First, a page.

Singers
Acclaim

"The Best Classical Music Tracks of 2019: Hear our critics’ favorites, crossing six centuries, compiled over a year of listening."

-Anthony Tommasini, Zachary Woolfe, Joshua Barone, Seth Colter Walls and David Allen

 "precision and tenderness"

-Zachary Woolfe

 

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Zachary Woolfe, New York Times

"Narucki invests these naked, improbably powerful pieces (and the brief silences that separate them) with profound tact and riveting musicality."

 "treasurable"

"radiantly conveyed"

"Narucki's instrumental collaborators are beyond superb."

 

"...performances and recording...are first rate."

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Richard Hanlon, Music Web International

"The soprano Susan Narucki has been an unflinching champion of a huge range of contemporary music from both sides of the Atlantic for more than 30 years."

 

"[The Kurtág works on this disk are] music that demands the most scrupulous attention to detail...her performances convey that sense of having overlooked nothing, while always preserving the expressive freedom and intensity that are such a vital part of Kurtág's writing..."

 

"Narucki's wonderfully subtle shading and control registers each twist and turn in the journeys of every one of these songs. The instrumentalists are equally acute and alert."

 

"The whole disc provides total immersion in Kurtág's utterly distinctive world, one in which nothing is taken for granted and even the smallest detail is conferred with profound, totally compelling meaning."

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Andrew Clements, The Guardian
Critic's Choice

"Narucki is a Ninja warrior in her ability to traverse this unrelentingly difficult (both musically and emotionally) Hour-long work with such immersive passion and intensity. All four composers make brilliantly imaginative use of the instrumental forces, and the astoundingly virtuosic players - Pablo Gómez on guitar, Aleck Karis on piano and Ayano Kataolka on percussion - are vital to the success of the performance. This piece is bracingly fresh, continuously fascinating and deeply disturbing; somehow, though, you emerge with a sense of optimism that, in the proper hands, ghastly human tragedies can result in great art."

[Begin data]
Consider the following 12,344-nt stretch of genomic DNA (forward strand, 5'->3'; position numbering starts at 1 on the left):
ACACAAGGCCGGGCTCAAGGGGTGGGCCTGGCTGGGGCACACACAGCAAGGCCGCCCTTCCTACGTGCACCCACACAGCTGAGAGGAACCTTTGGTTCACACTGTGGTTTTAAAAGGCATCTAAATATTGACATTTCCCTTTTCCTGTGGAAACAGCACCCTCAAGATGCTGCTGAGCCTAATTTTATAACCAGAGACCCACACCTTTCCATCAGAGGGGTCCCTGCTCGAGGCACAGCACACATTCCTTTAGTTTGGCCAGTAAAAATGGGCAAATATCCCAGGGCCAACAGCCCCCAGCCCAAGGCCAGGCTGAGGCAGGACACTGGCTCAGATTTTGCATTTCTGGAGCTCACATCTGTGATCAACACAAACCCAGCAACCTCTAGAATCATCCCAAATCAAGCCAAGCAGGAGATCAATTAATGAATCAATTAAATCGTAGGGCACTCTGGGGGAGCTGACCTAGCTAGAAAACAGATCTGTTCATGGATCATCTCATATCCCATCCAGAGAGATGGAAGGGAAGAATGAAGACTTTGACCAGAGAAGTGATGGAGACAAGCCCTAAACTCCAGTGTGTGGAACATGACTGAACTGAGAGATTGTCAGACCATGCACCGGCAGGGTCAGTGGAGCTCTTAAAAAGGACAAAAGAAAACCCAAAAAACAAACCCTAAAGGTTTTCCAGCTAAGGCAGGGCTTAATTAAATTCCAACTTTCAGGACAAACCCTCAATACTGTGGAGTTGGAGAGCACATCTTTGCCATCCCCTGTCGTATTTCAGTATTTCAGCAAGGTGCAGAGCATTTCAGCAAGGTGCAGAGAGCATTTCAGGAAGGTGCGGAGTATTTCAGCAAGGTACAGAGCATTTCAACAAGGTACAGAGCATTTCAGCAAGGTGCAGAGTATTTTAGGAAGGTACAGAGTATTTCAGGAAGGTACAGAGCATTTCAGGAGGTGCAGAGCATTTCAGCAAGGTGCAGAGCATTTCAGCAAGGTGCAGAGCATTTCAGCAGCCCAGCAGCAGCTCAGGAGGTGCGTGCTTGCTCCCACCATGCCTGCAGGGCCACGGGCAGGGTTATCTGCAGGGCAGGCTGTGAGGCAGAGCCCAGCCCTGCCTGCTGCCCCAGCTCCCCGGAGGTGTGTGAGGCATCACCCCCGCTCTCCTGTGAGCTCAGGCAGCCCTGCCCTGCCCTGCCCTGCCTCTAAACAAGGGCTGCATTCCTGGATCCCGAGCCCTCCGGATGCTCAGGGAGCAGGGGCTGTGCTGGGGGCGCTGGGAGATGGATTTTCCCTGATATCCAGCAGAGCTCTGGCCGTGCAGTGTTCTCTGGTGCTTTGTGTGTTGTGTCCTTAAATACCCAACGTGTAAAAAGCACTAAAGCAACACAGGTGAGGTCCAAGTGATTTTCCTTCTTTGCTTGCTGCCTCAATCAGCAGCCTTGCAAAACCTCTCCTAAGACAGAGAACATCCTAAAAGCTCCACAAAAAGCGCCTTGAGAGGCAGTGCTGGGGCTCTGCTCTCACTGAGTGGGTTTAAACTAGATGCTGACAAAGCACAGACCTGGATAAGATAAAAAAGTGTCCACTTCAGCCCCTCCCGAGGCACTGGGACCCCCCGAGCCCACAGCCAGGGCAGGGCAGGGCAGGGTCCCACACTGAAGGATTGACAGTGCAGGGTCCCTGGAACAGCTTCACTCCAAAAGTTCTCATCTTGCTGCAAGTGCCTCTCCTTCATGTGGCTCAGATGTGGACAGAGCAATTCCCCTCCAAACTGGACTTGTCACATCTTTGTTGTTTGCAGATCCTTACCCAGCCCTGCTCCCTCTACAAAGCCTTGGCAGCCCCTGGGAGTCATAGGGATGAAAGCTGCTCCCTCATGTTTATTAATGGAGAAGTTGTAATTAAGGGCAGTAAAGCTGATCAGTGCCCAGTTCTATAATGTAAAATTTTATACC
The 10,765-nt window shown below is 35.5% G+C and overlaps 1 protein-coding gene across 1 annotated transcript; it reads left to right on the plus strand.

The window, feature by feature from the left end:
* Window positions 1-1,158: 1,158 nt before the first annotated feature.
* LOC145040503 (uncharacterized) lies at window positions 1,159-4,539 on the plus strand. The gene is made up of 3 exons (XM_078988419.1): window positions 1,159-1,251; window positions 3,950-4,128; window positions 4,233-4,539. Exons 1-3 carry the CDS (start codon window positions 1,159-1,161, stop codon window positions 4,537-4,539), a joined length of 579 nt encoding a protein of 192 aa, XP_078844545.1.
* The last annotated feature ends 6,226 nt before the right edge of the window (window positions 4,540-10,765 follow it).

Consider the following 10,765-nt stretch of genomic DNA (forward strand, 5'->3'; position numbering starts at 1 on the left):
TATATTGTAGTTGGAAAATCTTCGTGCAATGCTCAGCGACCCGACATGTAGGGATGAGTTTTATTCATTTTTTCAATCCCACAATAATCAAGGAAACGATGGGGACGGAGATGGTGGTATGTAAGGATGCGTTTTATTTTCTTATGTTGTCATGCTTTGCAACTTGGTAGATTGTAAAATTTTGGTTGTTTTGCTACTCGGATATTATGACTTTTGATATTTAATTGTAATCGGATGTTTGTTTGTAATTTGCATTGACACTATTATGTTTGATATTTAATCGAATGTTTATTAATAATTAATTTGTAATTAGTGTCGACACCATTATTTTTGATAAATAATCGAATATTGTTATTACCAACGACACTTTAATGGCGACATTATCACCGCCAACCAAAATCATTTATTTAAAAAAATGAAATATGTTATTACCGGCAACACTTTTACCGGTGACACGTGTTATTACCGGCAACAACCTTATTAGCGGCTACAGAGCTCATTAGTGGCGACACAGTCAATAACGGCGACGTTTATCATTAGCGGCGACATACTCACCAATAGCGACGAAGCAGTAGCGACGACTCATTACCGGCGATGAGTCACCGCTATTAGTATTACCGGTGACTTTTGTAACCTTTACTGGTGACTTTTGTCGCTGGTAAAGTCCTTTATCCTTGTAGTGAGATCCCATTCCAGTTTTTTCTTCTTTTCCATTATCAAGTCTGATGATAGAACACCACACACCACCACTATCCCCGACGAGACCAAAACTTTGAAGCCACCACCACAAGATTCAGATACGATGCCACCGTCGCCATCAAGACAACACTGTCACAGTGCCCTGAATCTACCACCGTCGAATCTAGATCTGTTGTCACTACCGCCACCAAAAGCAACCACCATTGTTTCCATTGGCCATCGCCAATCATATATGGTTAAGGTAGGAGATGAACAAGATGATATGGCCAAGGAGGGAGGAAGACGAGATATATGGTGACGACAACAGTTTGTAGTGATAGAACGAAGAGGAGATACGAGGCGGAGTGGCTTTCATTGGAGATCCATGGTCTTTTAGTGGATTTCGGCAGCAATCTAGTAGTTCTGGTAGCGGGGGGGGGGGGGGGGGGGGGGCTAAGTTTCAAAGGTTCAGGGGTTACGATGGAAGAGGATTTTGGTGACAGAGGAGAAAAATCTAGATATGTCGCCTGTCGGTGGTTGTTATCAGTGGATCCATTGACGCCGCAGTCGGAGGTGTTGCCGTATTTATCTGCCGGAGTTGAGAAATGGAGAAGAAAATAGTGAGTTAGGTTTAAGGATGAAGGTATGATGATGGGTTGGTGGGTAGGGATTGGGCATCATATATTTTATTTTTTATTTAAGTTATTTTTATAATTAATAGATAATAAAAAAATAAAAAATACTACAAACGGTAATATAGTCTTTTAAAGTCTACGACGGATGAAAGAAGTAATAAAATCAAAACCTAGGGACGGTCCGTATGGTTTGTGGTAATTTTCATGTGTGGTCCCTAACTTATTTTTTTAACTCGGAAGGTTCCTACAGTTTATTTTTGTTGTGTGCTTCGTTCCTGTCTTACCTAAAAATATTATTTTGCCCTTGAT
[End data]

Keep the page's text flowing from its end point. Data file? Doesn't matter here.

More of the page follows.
Joshua Rosenblum, Opera News
H.Vásquez; A.Sierra; Liang; H.Paredes: Cuatro Corridos: A Chamber Opera

"This is a chamber opera...intimate, confrontational, disturbing and heartbreaking without ever seeming exploitative or melodramatic...Central to the success of this venture is the performance of soprano Susan Narucki, who commissioned the work...and has now performed it over a dozen times in the U.S. and Mexico...She creates the many voices that play roles in these stories with intense drama, great dignity, and deep empathy, her flexible and often resplendent voice creating ingenuousness, self-loathing, and abject despair with equal facility. She meets the many virtuosic demands of the four ballads with seeming ease, as do her three instrumental colleagues...The recording...is clear, immediate, vivid and truthful. Not to be missed."

Ronald E. Grames, Fanfare Magazine
Four Operas